Why I Like Working in International Adoption

20
Sep

haiti-trip-2016-123About two years ago, I began working for MLJ Adoptions International as the Director of Social Services. Prior to that time, I worked for 23 years (yes, a while!) with a large child welfare agency that specialized in many services for children and families, including adoption. During that time, I supervised, developed and worked in programs such as foster care, independent living, kinship care, home-based family services, individual/group/family therapy, family preservation and reunification, Healthy Families, intensive and family model group homes, post adoption services, recruitment and retention, education and training, family assessment, and domestic/step-parent/international adoption. In 2014, I completed a training program with C.A.S.E. (Center for Adoption Support and Education) called Advanced Clinical Training for Adoption Competency where my interest in International Adoption piqued and, fortunately for me, the opportunity with MLJ became available.

When I see people from my former life in child welfare services, they often ask why I made the change. I enthusiastically tell people that working in¬†international adoption is ‚Äúthe icing on the cake of my social service experience.‚ÄĚ It truly is! My many earlier experiences were wonderful opportunities and gave me¬†a very sound core of abilities and knowledge in working with families and children, but working in international adoption has helped to expand my service ‚Äúreach‚ÄĚ from the USA to foreign countries. What an opportunity that has been!

International adoption reminds us that regardless of where someone lives, the need for and desire to have a permanent loving family is still paramount. It emphasizes to us that children, all children, are worth the time and effort it takes to provide them with permanency. It teaches us that love and care can overcome the initial barriers of language and culture. It reminds us that many biological parents love their children enough to recognize when they cannot provide for them financially or raise them to adulthood, and make that heart-wrenching decision to allow their child to be adopted. It allows us to meet such caring, compassionate prospective parents who want nothing more than to give their hearts and homes to a child. At times, it offers the opportunity to help a family in need when they require additional assistance in supporting their child. International adoption allows us to interact with other governments and countries and learn how to successfully work together for a common goal. It helps us to develop skills of kindness, patience and collaboration to assure that the goal is reached. It presents us with the chance to learn more about the world around us‚ÄĒthe countries, culture, traditions, language, and history‚ÄĒand understand that we all have much to offer each other. It sometimes gives us the chance to travel to these foreign lands and experience the people and their countries first-hand, a tremendous experience in appreciating and understanding where the children come from. It permits us to work with other adoption professionals around the US and the world, strengthening our beliefs that there are others who share our passion for children and families.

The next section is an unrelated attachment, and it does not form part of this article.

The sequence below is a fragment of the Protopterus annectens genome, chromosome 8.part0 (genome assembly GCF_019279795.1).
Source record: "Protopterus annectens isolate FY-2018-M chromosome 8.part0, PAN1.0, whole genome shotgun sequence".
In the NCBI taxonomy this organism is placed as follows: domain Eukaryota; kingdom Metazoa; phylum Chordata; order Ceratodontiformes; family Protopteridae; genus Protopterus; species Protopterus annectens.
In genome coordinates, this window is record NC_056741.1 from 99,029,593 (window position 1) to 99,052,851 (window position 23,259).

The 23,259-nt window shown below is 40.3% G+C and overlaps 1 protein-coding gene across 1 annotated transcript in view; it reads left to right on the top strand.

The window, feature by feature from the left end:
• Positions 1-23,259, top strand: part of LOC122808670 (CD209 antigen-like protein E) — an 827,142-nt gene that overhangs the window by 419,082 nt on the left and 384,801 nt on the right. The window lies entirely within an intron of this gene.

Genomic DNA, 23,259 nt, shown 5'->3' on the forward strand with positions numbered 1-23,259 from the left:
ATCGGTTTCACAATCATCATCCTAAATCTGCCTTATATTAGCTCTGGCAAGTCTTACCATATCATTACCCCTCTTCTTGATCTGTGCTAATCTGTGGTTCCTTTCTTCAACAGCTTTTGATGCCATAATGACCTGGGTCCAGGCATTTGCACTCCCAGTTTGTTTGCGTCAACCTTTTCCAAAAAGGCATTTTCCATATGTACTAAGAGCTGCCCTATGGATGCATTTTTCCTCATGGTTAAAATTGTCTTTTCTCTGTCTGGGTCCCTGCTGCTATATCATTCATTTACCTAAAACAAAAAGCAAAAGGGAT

International adoption helps to bring our world closer together at a time where we often see violence and injustice occur as a way to separate us and polarize our feelings. It gives us a unique perspective from which to view human interaction. It opens our hearts to the tremendous possibilities of becoming united in an effort to help children all over the world. It is truly a career where hope, love and compassion can flourish and come to life! For me, working in international adoption is ‚Äúthe icing on my career cake‚ÄĚ and I am grateful for my chance to serve children and families in this field.

Karlene Edgemon works as MLJ Adoptions’ Director of Social Services. Throughout her 25 year social services career, Karlene has been able to watch adoption transform the lives of children and she is always brainstorming new ways to support adoptive families before, during and after their adoption.